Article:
"Thoughts by Elvin"

Elvin Jones' Advice


Steve Lacy "Thoughts by Elvin" is a two-page document featuring advice from Elvin Jones. It was typed by legendary drummer (and legendary educator) Ed Soph (you can watch one of Soph's many spectular clincs). Soph reported to have recieved the "thoughts" from Norman Grossman (see Soph's Facebook comment below). Jones and Grossman both taught at Frank Ippolito's Professional Drum Center in NYC.

Ed Soph on Elvin Jones

Elvin Jones (1927 - 2004) is most well-known for his tenure with John Coltane. Here's Elvin performing "Impressions" with Trane -- check out their duo playing at about 9:30.

You can read about Ippolito's Professional Drum center in this note by Mike Dolbear, and posted to facebook by Allen Herman in May 2016. There are also numerous videos of the shop that captured many of the clinics that were hosted there. Below is part 1 of a three-part series featuing Gene Kruppa and Pappa Joe Jones

Note: I've typed out Elvin's advice below.

Elvin Jone'sAdvice to Steve Lacy Elvin Jone'sAdvice to Steve Lacy
Elvin Jone's "Thoughts" as transcribed by Ed Soph

Thoughts By Elvin

Elvin Jones' Advice

  1. The drummer’s role is to provide a basis for anything that is being played. The mistake that many drummers make is not to keep time when it is needed. A thorough knowledge of any style is a prerequisite.
  2. Good time should be the rule not the exception.
  3. The role of support is an obligation. There is always a demand for a good musician. No matter what you are playing, make it the best thing that ever happened in that style.
  4. One of the mistakes of inexperienced drummers is to try to do too much while not implying time. This, coupled with pyrotechnics injected at the wrong time, is disastrous.
  5. One should add to the beauty of a piece rather than detract from it.
  6. Learn as many tunes as you possibly can.
  7. The ability to draw a tone out of the drum is very difficult but necessary. It depends on your stroke, your ear, your tuning and you.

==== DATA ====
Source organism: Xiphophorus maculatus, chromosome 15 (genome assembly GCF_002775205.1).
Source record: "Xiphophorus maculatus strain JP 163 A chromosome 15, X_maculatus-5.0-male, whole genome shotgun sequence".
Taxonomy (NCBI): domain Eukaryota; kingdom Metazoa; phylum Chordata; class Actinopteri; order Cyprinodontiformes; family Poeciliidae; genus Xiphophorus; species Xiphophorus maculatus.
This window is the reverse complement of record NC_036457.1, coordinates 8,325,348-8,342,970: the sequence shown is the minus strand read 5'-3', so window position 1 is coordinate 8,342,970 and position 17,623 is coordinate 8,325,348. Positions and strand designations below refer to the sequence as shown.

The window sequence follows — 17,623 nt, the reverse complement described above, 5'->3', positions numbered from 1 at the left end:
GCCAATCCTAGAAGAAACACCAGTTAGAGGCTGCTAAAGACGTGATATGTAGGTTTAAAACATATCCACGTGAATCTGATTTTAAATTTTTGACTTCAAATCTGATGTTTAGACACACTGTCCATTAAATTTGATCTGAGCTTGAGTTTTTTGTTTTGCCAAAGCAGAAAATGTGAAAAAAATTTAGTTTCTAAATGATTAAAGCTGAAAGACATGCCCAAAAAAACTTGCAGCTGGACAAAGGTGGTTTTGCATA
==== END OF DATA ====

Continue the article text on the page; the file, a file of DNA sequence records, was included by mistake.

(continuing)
8. It appears that most great drummers are rudimentary oriented.
  9. There must be a consistency of time in everything you do.
  10. Tuning and dynamics are the ways to validate a good musical idea.
  11. Playing should be like walking. It should be a natural function of life for a musician.
  12. Ideas only have meaning if they are used at the appropriate time in a piece.
  13. All rhythms do exist individually. However, it is the putting together and the end result of the combinations which is finally judged.
  14. All combinations should result in the projection of one feeling and one rhythm.
  15. Playing in free-form requires more discipline than almost anything else. To avoid anything one must have a detailed knowledge of it.
  16. The ability to read music should be acquired by all who consider themselves musicians.
  17. The musical content is always more important than the visual.
  18. One should explore all the possibilities of a drum set in order to use it musically.
  19. One should know one’s capabilities.
  20. The condition of the body is a very important factor in playing.
  21. A truly creative person never steps on other artists. He adds to their expression.
  22. Always listen to everyone, including yourself.
  23. All musicians have a responsibility to respond to each other.
  24. No matter how much talent you think you have, develop it.
  25. Think of one single line no matter how many things you are playing or hearing.
  26. The connecting of logical rhythmic phrases to each other is always my aim.
  27. Practice as much with your feet as you do with your hands.
  28. The most important thing a drummer can do is to keep time.